US authorities on Tuesday proposed the first-ever federal regulations to cut the potent greenhouse gas methane by limiting emissions from the oil and gas industry.
The four-part proposal by the Environmental Protection Agency is part of President Barack Obama's Climate Action Plan, aimed at reducing pollution that is hastening human-caused climate change.
However, the suggested changes will not, on their own, get the United States to its goal of cutting methane emissions from the oil and gas sector by 40 to 45 percent from 2012 levels by 2025, officials said.
"We do project that our proposal will achieve significant reductions to benefit the climate and public health on the way to meeting that goal," Janet McCabe, EPA acting assistant administrator for the Office of Air and Radiation, told reporters on a conference call.
She declined to specify how much the proposed changes would contribute to the administration's goal.
Methane is a key component of natural gas and is 25 times stronger than carbon dioxide when it comes to trapping heat in the atmosphere.
The four key parts of the EPA proposal include:
- Finding and repairing methane leaks, known as fugitive emissions. Incentives are included for the oil and gas industry to minimize leaks, McCabe said.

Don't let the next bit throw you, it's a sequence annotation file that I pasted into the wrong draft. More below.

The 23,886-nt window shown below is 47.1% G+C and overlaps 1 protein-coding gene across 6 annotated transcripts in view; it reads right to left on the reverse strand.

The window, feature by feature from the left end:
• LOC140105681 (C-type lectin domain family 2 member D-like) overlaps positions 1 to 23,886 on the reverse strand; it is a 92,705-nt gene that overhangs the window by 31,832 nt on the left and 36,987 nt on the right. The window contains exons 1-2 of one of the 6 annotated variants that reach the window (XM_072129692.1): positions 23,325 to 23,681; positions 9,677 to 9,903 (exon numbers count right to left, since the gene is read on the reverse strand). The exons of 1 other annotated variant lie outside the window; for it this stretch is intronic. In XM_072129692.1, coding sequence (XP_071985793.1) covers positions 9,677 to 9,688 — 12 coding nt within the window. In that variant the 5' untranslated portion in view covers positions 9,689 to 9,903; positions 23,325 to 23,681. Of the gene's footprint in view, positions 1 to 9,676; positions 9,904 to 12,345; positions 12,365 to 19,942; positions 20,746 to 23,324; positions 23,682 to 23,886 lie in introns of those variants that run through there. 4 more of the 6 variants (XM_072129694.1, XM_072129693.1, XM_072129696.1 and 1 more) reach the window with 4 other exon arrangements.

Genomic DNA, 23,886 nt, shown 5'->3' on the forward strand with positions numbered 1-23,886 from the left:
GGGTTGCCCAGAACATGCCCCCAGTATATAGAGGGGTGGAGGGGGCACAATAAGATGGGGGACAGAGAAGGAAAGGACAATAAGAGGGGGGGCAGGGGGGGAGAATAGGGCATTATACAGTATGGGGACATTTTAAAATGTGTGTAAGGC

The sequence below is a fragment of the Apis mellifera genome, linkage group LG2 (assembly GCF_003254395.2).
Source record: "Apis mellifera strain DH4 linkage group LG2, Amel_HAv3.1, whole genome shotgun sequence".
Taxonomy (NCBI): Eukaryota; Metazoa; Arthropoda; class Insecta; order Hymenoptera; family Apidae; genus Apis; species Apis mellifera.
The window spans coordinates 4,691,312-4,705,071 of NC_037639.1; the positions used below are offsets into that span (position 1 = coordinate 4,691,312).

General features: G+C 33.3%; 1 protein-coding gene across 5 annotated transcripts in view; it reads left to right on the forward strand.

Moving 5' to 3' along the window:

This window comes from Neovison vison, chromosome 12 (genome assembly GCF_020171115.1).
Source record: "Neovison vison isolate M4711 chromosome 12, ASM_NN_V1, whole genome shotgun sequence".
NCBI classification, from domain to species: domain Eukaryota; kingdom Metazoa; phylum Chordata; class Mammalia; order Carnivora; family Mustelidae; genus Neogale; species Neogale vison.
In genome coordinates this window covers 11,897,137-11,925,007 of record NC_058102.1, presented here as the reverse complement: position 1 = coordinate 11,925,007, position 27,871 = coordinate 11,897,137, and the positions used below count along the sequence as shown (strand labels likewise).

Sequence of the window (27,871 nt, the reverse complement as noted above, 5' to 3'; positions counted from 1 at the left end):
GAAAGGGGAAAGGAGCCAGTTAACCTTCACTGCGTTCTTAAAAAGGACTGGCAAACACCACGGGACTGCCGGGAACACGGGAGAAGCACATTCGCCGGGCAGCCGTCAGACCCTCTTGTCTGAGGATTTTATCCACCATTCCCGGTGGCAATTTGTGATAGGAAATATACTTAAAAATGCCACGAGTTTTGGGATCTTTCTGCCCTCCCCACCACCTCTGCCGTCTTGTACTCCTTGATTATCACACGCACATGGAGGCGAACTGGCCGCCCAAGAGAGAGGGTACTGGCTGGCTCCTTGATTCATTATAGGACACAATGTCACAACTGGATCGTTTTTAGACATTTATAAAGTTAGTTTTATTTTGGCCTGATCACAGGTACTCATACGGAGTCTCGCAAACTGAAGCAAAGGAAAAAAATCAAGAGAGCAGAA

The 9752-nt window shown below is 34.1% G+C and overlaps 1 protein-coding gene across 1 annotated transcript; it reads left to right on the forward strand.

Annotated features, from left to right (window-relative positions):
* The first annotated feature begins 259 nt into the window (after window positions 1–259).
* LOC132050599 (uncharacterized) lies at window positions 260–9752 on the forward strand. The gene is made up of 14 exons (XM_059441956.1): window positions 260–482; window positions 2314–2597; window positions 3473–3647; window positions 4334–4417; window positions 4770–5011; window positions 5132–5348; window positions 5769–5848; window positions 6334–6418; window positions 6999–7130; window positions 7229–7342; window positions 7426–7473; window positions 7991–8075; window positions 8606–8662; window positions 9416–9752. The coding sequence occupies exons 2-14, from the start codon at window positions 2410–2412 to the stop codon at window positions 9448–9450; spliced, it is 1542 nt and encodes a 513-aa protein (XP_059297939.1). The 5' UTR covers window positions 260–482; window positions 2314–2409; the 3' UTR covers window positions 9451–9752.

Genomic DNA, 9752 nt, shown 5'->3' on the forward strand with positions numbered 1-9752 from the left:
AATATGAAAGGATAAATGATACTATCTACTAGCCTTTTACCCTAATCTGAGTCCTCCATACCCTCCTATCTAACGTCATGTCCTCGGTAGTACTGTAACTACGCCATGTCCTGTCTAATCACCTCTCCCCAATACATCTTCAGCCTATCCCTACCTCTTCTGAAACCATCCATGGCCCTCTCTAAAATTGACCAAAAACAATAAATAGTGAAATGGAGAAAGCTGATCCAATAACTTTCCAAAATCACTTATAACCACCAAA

- Capturing natural gas that escapes from the completion of hydraulically fractured oil wells, which can also contain natural gas and therefore methane.
- Limiting emissions from new and modified pneumatic pumps, used at well sites and compressor stations and not covered in 2012 rules.
- Limiting emissions from several types of equipment used in natural gas operations, including compressors and pneumatic controllers, which were not previously covered by the EPA.
The EPA said the proposed standards are "expected to reduce 340,000 to 400,000 short tons of methane in 2025, the equivalent of reducing 7.7 to 9 million metric tons of carbon dioxide."
Earlier this year, the White House announced a series of measures aimed at reducing emissions of methane, saying they accounted for nearly 10 percent of US greenhouse gas emissions in 2012, of which nearly 30 percent came from the production, transmission and distribution of oil and natural gas.
Those measures built on actions several states were already taking to regulate new and modified gas and oil installations.
The EPA's added proposals are open for a 60-day comment period, and may take effect next year.
Industry groups blasted the proposed rules.
"Methane emissions have fallen 38 percent since 2005 even as natural gas production soared by 26 percent. Those reductions were the result of industry innovation and voluntary measures," said Kathleen Sgamma, the Western Energy Alliance's vice president of government and public relations.
"Now EPA wants to glom onto that success by adding costly red tape," she added.
Oil production in the United States is at its highest levels in 30 years, and the country has become the world leader in natural gas production, the White House said.
The White House has said methane emissions are down compared to the levels seen in 1990, but are on a path to rise by 25 percent by 2025 if changes are not made.
© 2015 AFP